Based on a 2016 survey, the American Pet Products Association estimates that 6% of American households have a pet. Most of these individuals own cats and dogs. However, other common household pets includes fish, reptiles, and other small animals like rabbits and birds. When these individuals or families own their own homes, the only factor in deciding on a pet is personal preference. However, for renters, pet ownership can be much more complicated and expensive. Some landlords may welcome pets with open arms while others charge various fees. If you are a renter in California and you own pets, you should get to know the law regarding so called “pet deposits,” “pet fees,” and “pet rent” before you sign a lease.
Can Landlords Charge Extra for Pets?
Yes, landlords have the power to charge extra for pets. However, the way in which they can do so is regulated by California law. They cannot charge pet deposits and additional pet rent however they like. If you are required to pay extra money up front to have a pet in your rental unit, then this money is regulated the same way as your typical security deposit.
California Law Regarding Pet Deposits
Landlords who allow pets often charge what they refer to as a separate, one-time pet deposit or fee. This payment is technically a security deposit meant to protect the landlord against any potential damage caused by your pet. Landlords may claim this as non-refundable fee or treat it differently than how they handle your regular security deposit. However, this is neither accurate nor necessarily lawful.
California Civil Code Section 1950.5 dictates how all security deposits must be handled by landlords within the state. Under this law, “security” includes any payment, fee, deposit, or charge that is imposed at the beginning of the tenancy that may be used to reimburse the landlord for any expenses associated with processing a new tenant, an advance payment of rent or in case the tenant defaults on rent, to repair any damage to the premises beyond normal wear and tear, and to clean the premises after termination of the tenancy. Clearly, a pet-related deposit or fee paid prior to or at the time of move-in is security.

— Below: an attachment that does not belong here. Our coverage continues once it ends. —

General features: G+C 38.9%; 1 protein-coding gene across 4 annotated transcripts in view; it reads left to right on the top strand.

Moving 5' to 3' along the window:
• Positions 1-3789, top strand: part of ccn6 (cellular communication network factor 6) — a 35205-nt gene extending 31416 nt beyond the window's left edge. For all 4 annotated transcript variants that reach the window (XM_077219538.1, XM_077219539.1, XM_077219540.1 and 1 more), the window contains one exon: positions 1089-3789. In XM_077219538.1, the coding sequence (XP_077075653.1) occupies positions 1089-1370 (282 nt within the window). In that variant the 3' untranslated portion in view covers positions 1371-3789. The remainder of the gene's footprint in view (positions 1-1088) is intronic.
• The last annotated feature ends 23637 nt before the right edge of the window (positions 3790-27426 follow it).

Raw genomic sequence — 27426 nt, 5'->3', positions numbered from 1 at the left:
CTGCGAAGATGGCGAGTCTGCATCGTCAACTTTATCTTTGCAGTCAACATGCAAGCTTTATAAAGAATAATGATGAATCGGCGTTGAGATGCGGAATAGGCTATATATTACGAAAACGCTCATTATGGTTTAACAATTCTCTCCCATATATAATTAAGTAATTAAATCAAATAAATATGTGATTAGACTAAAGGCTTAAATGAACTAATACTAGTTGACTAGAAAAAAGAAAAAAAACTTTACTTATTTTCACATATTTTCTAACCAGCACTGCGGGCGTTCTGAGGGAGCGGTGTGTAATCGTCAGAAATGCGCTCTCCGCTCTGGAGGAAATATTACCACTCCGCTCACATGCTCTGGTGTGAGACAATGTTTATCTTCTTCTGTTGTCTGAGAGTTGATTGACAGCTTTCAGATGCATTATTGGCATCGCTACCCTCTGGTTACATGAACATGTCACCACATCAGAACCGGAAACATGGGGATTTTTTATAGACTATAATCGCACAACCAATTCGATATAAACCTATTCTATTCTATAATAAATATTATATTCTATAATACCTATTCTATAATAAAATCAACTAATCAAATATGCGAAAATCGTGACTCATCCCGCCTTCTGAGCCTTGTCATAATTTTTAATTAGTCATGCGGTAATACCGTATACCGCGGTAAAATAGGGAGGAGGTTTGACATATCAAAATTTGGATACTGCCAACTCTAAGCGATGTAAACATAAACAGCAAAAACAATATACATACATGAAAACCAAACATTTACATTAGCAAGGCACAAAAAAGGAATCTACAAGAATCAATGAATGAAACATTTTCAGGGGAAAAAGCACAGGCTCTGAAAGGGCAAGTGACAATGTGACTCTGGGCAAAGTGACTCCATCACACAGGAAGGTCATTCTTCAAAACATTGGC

How Much can a Pet Deposit be?
California law does not dictate the minimum or maximum allowable pet deposit. However, it does regulate how much a security deposit can be. Under Section 1950.5(c), a security deposit for an unfurnished apartment can only equal up to two months’ rent. That means every part of the deposit, including the pet fee, cannot be more than two months’ worth of rent. If your landlord attempts to charge you a pet deposit that puts you over this amount, you should speak with your landlord about California law.
Can My Landlord Keep My Pet Deposit?
Pet deposits or fees, like normal security deposits, must be refundable. Once a person’s tenancy ends, the landlord can only claim the amount of the security or pet deposit that is reasonably necessary for purposes outlined within the law, such as repairing damage or cleaning the unit so that it is at the same cleanliness level as when the tenant moved in.
Do You Need a San Francisco Tenants’ Rights Lawyer?
When you are looking for a place that will allow your cat or dog, you may be willing to pay a bit more or make sacrifices on size and location. However, you should not be willing to sacrifice your rights. When looking at a new lease or handling your move out from your current place, know California law regarding pet deposits to ensure thta you are treated fairly. If your landlord is attempting to charge too high of a security deposit or saying your pet fee is non-refundable, contact Brod Law Firm today at (800) 427-7020.
(image courtesy of Sabri Tuzcu)